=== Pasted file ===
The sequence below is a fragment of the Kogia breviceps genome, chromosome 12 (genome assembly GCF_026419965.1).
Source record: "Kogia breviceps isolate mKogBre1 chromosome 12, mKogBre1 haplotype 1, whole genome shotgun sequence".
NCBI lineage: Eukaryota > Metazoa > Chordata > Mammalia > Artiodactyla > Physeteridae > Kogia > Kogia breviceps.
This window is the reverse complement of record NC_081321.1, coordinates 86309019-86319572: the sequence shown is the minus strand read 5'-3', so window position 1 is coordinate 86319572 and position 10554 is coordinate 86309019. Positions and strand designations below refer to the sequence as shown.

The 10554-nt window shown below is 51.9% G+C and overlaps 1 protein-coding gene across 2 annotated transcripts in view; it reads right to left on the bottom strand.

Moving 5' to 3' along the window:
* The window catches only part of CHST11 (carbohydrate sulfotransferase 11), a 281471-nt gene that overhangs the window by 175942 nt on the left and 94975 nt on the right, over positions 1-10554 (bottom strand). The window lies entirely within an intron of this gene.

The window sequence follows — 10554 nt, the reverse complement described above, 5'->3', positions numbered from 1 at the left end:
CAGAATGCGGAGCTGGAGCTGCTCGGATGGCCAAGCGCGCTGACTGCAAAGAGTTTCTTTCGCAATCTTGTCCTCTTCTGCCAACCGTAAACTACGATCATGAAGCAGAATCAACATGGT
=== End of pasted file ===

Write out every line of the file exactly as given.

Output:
The sequence below is a fragment of the Kogia breviceps genome, chromosome 12 (genome assembly GCF_026419965.1).
Source record: "Kogia breviceps isolate mKogBre1 chromosome 12, mKogBre1 haplotype 1, whole genome shotgun sequence".
NCBI lineage: Eukaryota > Metazoa > Chordata > Mammalia > Artiodactyla > Physeteridae > Kogia > Kogia breviceps.
This window is the reverse complement of record NC_081321.1, coordinates 86309019-86319572: the sequence shown is the minus strand read 5'-3', so window position 1 is coordinate 86319572 and position 10554 is coordinate 86309019. Positions and strand designations below refer to the sequence as shown.

The 10554-nt window shown below is 51.9% G+C and overlaps 1 protein-coding gene across 2 annotated transcripts in view; it reads right to left on the bottom strand.

Moving 5' to 3' along the window:
* The window catches only part of CHST11 (carbohydrate sulfotransferase 11), a 281471-nt gene that overhangs the window by 175942 nt on the left and 94975 nt on the right, over positions 1-10554 (bottom strand). The window lies entirely within an intron of this gene.

The window sequence follows — 10554 nt, the reverse complement described above, 5'->3', positions numbered from 1 at the left end:
CAGAATGCGGAGCTGGAGCTGCTCGGATGGCCAAGCGCGCTGACTGCAAAGAGTTTCTTTCGCAATCTTGTCCTCTTCTGCCAACCGTAAACTACGATCATGAAGCAGAATCAACATGGT